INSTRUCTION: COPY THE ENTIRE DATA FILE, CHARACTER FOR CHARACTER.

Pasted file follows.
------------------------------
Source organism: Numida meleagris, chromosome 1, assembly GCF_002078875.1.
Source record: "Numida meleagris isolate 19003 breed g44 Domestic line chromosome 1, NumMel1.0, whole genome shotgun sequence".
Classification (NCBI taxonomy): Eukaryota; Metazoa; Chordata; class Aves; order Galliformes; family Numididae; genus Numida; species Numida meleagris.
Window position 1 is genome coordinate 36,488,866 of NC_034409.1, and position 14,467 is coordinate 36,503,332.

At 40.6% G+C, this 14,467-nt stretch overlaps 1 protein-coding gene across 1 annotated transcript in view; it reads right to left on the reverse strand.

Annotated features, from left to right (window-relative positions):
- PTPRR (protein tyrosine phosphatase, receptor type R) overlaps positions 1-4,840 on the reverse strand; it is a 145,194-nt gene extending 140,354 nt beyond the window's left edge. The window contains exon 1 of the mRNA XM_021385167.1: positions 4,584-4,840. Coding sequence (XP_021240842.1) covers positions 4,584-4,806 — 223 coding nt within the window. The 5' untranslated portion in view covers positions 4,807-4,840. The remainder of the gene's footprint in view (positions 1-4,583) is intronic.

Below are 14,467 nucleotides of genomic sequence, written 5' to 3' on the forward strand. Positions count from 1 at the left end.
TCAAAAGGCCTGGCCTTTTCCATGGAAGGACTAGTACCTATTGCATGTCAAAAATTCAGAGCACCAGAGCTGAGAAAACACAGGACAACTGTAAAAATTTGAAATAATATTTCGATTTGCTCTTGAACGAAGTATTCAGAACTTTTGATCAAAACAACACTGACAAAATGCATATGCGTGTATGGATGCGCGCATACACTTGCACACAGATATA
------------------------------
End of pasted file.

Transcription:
Source organism: Numida meleagris, chromosome 1, assembly GCF_002078875.1.
Source record: "Numida meleagris isolate 19003 breed g44 Domestic line chromosome 1, NumMel1.0, whole genome shotgun sequence".
Classification (NCBI taxonomy): Eukaryota; Metazoa; Chordata; class Aves; order Galliformes; family Numididae; genus Numida; species Numida meleagris.
Window position 1 is genome coordinate 36,488,866 of NC_034409.1, and position 14,467 is coordinate 36,503,332.

At 40.6% G+C, this 14,467-nt stretch overlaps 1 protein-coding gene across 1 annotated transcript in view; it reads right to left on the reverse strand.

Annotated features, from left to right (window-relative positions):
- PTPRR (protein tyrosine phosphatase, receptor type R) overlaps positions 1-4,840 on the reverse strand; it is a 145,194-nt gene extending 140,354 nt beyond the window's left edge. The window contains exon 1 of the mRNA XM_021385167.1: positions 4,584-4,840. Coding sequence (XP_021240842.1) covers positions 4,584-4,806 — 223 coding nt within the window. The 5' untranslated portion in view covers positions 4,807-4,840. The remainder of the gene's footprint in view (positions 1-4,583) is intronic.

Below are 14,467 nucleotides of genomic sequence, written 5' to 3' on the forward strand. Positions count from 1 at the left end.
TCAAAAGGCCTGGCCTTTTCCATGGAAGGACTAGTACCTATTGCATGTCAAAAATTCAGAGCACCAGAGCTGAGAAAACACAGGACAACTGTAAAAATTTGAAATAATATTTCGATTTGCTCTTGAACGAAGTATTCAGAACTTTTGATCAAAACAACACTGACAAAATGCATATGCGTGTATGGATGCGCGCATACACTTGCACACAGATATA